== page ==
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Weathering Irene

Two Jews among 33 deaths, but for most, storm was a costly annoyance

 
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The parking lot of Temple Israel and Jewish Community Center of Ridgewood was turned into a river, “with actual white rapids at some points,” said its rabbi, David Fine. Courtesy Rabbi David Fine

For some in the Jewish community, Hurricane Irene was a soggy inconvenience.

For others, it became a moment to extend a helping hand — in at least one case, tragically.

Throughout the tristate area, tragedies were at a minimum, but the few tragedies that there were nevertheless were major ones for the families involved.

David Reichenberg, a 50-year-old Orthodox Jewish father of four from Spring Valley, N.Y., died saving a father and his six-year-old son from a downed power line. Reichenberg came into contact with the live wire and was electrocuted. He was one of at least two Jews who were reported killed by the storm.

The other, Rozalia Gluck, 82, was trapped in a Catskills motel that was swept away by flood waters during the storm. Authorities recovered her body late Sunday.

By late Monday, 33 deaths in 10 states were attributed to Hurricane Irene, The Associated Press reported.

Reichenberg's death came after he stopped to help a Jewish boy and his father who had been viewing damage outside their home in Rockland County, N.Y. The boy had touched a metal fence electrified by a fallen wire. Reichenberg pulled the two from the fence, but could not escape himself, according to an eyewitness.

Reichenberg was buried Sunday night. The injured boy was reported to be in critical but stable condition as of Monday. His father suffered only minor injuries.

Even before the storm struck, the Jewish community attempted to prepare for the worst.

Officials offered both practical and religious counsel in preparation for the hurricane. The Union for Reform Judaism (URJ) issued hurricane preparation guides. The Orthodox website Vos Iz Neias {Ed. Note: it means "What's New?") posted halachic guidelines issued years ago by the Orthodox Union, Agudath Israel of America and others for what to do on the Sabbath in the event of a hurricane.

Lindsay Goldman, the director of UJA-Federation of New York's J-11 Information Referral Center, reported that the philanthropy had advised its partner agencies to activate their emergency protocols, many of which were created only in recent years by federation grants, and were co-coordinating agencies to assist one another. As of Monday morning, she said, all agencies had reported that they were open.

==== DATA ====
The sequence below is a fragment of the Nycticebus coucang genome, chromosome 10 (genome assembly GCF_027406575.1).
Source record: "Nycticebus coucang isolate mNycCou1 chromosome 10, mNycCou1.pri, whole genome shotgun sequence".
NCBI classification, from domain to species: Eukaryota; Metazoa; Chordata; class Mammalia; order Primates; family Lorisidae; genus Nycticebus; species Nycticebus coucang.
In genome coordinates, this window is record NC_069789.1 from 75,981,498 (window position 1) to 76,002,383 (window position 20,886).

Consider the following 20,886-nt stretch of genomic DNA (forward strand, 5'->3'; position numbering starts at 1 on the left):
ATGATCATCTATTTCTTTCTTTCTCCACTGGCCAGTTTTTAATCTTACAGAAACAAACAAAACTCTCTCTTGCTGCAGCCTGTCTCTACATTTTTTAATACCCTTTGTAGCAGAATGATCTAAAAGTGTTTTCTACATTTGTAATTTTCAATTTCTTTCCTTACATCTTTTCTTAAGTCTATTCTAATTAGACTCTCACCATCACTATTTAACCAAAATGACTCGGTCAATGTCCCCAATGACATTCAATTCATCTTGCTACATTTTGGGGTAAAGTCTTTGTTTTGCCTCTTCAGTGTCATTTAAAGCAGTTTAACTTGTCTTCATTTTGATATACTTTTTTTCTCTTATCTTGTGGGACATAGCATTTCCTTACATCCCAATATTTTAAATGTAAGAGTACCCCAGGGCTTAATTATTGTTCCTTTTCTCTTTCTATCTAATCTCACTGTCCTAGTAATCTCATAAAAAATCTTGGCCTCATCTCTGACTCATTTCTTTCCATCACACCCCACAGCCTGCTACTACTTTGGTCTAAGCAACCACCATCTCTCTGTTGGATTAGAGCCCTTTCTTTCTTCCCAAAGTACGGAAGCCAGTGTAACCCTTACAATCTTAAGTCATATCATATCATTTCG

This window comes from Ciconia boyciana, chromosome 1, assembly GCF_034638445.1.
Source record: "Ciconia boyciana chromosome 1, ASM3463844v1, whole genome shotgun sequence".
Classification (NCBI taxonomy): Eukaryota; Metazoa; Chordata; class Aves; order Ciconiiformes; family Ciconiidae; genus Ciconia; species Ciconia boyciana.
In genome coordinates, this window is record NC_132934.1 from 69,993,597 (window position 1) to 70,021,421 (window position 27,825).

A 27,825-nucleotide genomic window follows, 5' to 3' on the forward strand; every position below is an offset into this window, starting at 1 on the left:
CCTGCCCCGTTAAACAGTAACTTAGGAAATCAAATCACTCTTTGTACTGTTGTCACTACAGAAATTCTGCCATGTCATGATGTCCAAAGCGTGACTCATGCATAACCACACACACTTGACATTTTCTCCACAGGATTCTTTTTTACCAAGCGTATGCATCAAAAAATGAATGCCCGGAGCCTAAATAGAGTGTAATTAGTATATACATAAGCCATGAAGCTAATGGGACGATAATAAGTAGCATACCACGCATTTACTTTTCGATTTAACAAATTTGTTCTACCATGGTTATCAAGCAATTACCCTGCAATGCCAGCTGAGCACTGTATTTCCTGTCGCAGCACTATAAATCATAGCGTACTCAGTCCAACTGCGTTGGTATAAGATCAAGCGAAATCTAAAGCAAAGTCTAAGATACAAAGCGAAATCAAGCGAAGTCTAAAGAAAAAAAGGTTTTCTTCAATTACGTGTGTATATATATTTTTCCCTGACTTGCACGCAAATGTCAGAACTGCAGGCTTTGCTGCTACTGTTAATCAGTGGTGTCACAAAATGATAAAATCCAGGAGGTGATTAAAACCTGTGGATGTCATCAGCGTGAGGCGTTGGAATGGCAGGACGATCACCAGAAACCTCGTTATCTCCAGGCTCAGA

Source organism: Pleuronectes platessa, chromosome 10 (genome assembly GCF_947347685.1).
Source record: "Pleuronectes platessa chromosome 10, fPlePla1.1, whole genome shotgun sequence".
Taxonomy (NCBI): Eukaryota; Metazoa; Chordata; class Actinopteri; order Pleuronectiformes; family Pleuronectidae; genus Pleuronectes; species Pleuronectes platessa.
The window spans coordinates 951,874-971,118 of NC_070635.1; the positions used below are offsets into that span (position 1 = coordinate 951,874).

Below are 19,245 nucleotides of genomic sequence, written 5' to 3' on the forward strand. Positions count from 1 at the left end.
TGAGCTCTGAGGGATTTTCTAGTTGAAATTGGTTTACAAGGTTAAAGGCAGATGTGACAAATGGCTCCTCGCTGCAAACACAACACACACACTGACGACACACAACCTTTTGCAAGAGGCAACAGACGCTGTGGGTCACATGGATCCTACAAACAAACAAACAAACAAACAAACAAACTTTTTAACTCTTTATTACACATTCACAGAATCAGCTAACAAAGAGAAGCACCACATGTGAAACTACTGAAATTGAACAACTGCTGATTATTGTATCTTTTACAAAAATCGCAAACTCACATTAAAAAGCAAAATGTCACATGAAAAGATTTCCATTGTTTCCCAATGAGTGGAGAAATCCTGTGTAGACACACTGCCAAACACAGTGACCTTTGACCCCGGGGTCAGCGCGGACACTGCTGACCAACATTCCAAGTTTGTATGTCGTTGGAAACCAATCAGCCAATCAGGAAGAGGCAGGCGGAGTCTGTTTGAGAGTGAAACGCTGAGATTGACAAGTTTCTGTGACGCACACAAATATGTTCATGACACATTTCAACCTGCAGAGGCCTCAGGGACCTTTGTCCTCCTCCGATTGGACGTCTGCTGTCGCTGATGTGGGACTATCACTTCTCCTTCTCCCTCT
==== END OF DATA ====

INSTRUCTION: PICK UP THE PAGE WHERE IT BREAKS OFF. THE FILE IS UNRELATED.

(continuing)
The URJ and B'nai B'rith International both opened Hurricane relief funds to collect donations for hurricane aid. Rhonda Love, the director of B'nai B'rith's Center for Community Action, said that even though this disaster occurred in the densely Jewish East Coast, aid will remain consistent with past natural disaster relief efforts — based on need, not creed. "We'll work where there's any opportunity to help," Love said.

The committee that will allocate the URJ funds is currently reviewing damage reports from congregations but will give according to the needs of "congregations, Jewish communities, or larger communities," a spokesman said. Those decisions will be made in the next week or two, the spokesman added.

 
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What’s it like to be Jewish in Great Britain?

A visiting Brit, former Board of Deputies head, talks about similarities and differences

In a way, British Jewish life can seem to us, here in the United States, to be an alternative universe version of our life here.

Most British Jews have backgrounds similar to our own — most are the descendants of eastern Europeans, some of whom can be traced back three or four generations, others who are Holocaust refugees or survivors. A smaller number of them are Sephardi.

British Jews celebrate the same Jewish holidays, speak the same language, share many Jewish and general cultural references. They even can trace their mythic origins in their country to the east side of its biggest city — Manhattan’s Lower East Side for us, London’s East End for them.